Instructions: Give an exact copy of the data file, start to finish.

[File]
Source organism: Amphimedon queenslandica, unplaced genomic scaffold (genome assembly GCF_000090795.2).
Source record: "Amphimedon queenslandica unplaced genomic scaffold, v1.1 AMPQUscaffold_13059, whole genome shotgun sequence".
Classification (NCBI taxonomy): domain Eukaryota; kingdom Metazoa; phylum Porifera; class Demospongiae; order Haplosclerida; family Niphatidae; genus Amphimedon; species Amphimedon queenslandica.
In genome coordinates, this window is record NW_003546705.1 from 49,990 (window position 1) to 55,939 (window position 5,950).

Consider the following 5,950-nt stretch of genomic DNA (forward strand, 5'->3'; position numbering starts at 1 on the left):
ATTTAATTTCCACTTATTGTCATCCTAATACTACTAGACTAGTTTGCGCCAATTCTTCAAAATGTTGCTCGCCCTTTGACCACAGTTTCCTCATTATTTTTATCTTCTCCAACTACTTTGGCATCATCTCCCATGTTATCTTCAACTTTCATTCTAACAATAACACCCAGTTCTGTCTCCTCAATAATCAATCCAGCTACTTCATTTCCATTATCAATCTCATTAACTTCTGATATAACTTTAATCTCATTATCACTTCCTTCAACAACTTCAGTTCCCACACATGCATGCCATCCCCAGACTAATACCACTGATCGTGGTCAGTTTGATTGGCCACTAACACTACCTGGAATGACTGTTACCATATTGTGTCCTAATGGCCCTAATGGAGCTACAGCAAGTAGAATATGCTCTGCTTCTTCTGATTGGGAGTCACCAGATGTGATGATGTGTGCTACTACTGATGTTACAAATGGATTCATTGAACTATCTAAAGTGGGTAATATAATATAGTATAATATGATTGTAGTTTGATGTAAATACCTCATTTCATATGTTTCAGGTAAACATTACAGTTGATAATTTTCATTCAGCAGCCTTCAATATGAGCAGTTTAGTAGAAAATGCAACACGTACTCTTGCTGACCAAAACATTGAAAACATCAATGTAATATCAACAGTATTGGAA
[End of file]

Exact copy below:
Source organism: Amphimedon queenslandica, unplaced genomic scaffold (genome assembly GCF_000090795.2).
Source record: "Amphimedon queenslandica unplaced genomic scaffold, v1.1 AMPQUscaffold_13059, whole genome shotgun sequence".
Classification (NCBI taxonomy): domain Eukaryota; kingdom Metazoa; phylum Porifera; class Demospongiae; order Haplosclerida; family Niphatidae; genus Amphimedon; species Amphimedon queenslandica.
In genome coordinates, this window is record NW_003546705.1 from 49,990 (window position 1) to 55,939 (window position 5,950).

Consider the following 5,950-nt stretch of genomic DNA (forward strand, 5'->3'; position numbering starts at 1 on the left):
ATTTAATTTCCACTTATTGTCATCCTAATACTACTAGACTAGTTTGCGCCAATTCTTCAAAATGTTGCTCGCCCTTTGACCACAGTTTCCTCATTATTTTTATCTTCTCCAACTACTTTGGCATCATCTCCCATGTTATCTTCAACTTTCATTCTAACAATAACACCCAGTTCTGTCTCCTCAATAATCAATCCAGCTACTTCATTTCCATTATCAATCTCATTAACTTCTGATATAACTTTAATCTCATTATCACTTCCTTCAACAACTTCAGTTCCCACACATGCATGCCATCCCCAGACTAATACCACTGATCGTGGTCAGTTTGATTGGCCACTAACACTACCTGGAATGACTGTTACCATATTGTGTCCTAATGGCCCTAATGGAGCTACAGCAAGTAGAATATGCTCTGCTTCTTCTGATTGGGAGTCACCAGATGTGATGATGTGTGCTACTACTGATGTTACAAATGGATTCATTGAACTATCTAAAGTGGGTAATATAATATAGTATAATATGATTGTAGTTTGATGTAAATACCTCATTTCATATGTTTCAGGTAAACATTACAGTTGATAATTTTCATTCAGCAGCCTTCAATATGAGCAGTTTAGTAGAAAATGCAACACGTACTCTTGCTGACCAAAACATTGAAAACATCAATGTAATATCAACAGTATTGGAA